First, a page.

Dirty air in the Middle East caused by humans, not by natural dust storms - study

Death rates in region attributable to pollution is similar to other leading health risk factors such as tobacco smoking.

 A visible layer of air pollution stretches out across the sea. Photograph taken from the research vessel during the AQABA campaign. (photo credit: The AQABA project)
A visible layer of air pollution stretches out across the sea. Photograph taken from the research vessel during the AQABA campaign.
(photo credit: The AQABA project)

When Israelis see that the skies have turned yellow and the air is hard to breathe, they automatically blame dust storms from the Arabian Peninsula for the sharav weather. But according to researchers in Germany, Saudi Arabia and Cyprus, this high level of air pollution in the whole Middle East is the result of anthropogenic activity – caused by humans.

Air pollution in the Middle East that is caused by humans contributes to health risks and is an important climate factor across the region. It accounts for around 745 per 100,000 excess deaths per year in the region, which is similar to other leading health risk factors, such as tobacco smoking and high cholesterol.

The study, just published in the prestigious journal Nature Communications under the title “Severe atmospheric pollution in the Middle East is attributable to anthropogenic sources,” was conducted by Sergey Osipov from the Max Planck Institute for Chemistry (MPI) in Mainz, Germany, with King Abdullah University of Science and Technology’s (KAUST) Georgiy Stenchikov and Alexander Ukhov and colleagues from King Saud University in Saudi Arabia and the Cyprus Institute in Nicosia.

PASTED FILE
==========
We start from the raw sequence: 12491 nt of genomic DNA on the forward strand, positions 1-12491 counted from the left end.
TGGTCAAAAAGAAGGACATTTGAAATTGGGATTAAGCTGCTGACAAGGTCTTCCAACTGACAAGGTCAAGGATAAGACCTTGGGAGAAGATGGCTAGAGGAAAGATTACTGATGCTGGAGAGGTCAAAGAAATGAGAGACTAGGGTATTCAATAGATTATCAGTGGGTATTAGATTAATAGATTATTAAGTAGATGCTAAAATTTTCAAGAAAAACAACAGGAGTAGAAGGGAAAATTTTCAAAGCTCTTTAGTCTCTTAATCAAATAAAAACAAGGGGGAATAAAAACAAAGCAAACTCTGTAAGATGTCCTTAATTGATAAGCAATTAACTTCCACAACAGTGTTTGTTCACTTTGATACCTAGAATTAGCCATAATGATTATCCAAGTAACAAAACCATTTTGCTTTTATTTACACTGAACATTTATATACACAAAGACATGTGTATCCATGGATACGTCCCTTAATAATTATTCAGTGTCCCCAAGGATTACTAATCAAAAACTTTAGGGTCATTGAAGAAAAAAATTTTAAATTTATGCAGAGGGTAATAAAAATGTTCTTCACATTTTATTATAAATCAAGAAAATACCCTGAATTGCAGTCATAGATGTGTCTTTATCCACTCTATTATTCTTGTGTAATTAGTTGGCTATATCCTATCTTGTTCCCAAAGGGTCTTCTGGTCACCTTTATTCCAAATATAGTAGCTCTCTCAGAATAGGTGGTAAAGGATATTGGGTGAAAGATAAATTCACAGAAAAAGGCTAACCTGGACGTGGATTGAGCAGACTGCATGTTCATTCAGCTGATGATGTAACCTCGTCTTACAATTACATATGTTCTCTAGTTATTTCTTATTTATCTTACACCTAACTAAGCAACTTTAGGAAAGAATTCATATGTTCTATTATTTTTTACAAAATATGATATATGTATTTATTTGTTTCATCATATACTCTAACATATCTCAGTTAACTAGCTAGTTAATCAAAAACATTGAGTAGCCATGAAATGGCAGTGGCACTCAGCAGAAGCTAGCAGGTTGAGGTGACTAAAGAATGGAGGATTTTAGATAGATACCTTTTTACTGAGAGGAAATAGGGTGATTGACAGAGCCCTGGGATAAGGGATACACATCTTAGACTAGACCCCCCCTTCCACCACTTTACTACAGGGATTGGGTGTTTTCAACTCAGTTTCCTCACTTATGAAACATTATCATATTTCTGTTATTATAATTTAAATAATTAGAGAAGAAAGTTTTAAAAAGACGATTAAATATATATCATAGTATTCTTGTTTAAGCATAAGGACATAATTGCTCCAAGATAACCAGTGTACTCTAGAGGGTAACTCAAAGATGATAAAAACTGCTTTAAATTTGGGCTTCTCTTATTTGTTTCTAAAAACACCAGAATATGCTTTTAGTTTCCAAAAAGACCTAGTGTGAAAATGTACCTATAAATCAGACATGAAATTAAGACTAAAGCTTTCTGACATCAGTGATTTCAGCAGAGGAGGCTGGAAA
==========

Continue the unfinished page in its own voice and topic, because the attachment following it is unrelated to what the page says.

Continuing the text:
The Middle East is located in the “dust belt” and experiences about 20 major dust storms per year. Boosted by the lack of precipitation, the elevated mineral dust concentrations have a profound effect on ecosystems, human activity and influence the climate by interacting with solar and terrestrial radiation.

 “The conventional thinking was that dust carried by storms over the Arabian Peninsula dominated air quality over the region,” said Osipov.

A dust storm has covered Jerusalem in orange clouds and a thin layer of sand for the second time in a month (credit: Shira Silkoff)A dust storm has covered Jerusalem in orange clouds and a thin layer of sand for the second time in a month (credit: Shira Silkoff)

“Our research has demonstrated that hazardous fine particulate matter, which is distinct from the less harmful coarse desert dust particles, is largely anthropogenic in origin and is a leading health risk factor, as well a significant contributor to climate change,” Osipov asserted.

Past models overestimated influence of desert dust

Previous modeling studies on air quality across the Middle East tend to overestimate the influence of desert dust, obscuring the contribution to poor air quality from anthropogenic sources, added Osipov. “Such models produce semi-correct answers for the wrong reason, because they poorly represent a significant component of anthropogenic fine particle pollution in the region.”

The lack of observation data, combined with a poor representation of emission sources, has “significantly hindered our ability to model the chemical composition of the atmosphere in the region,” he added.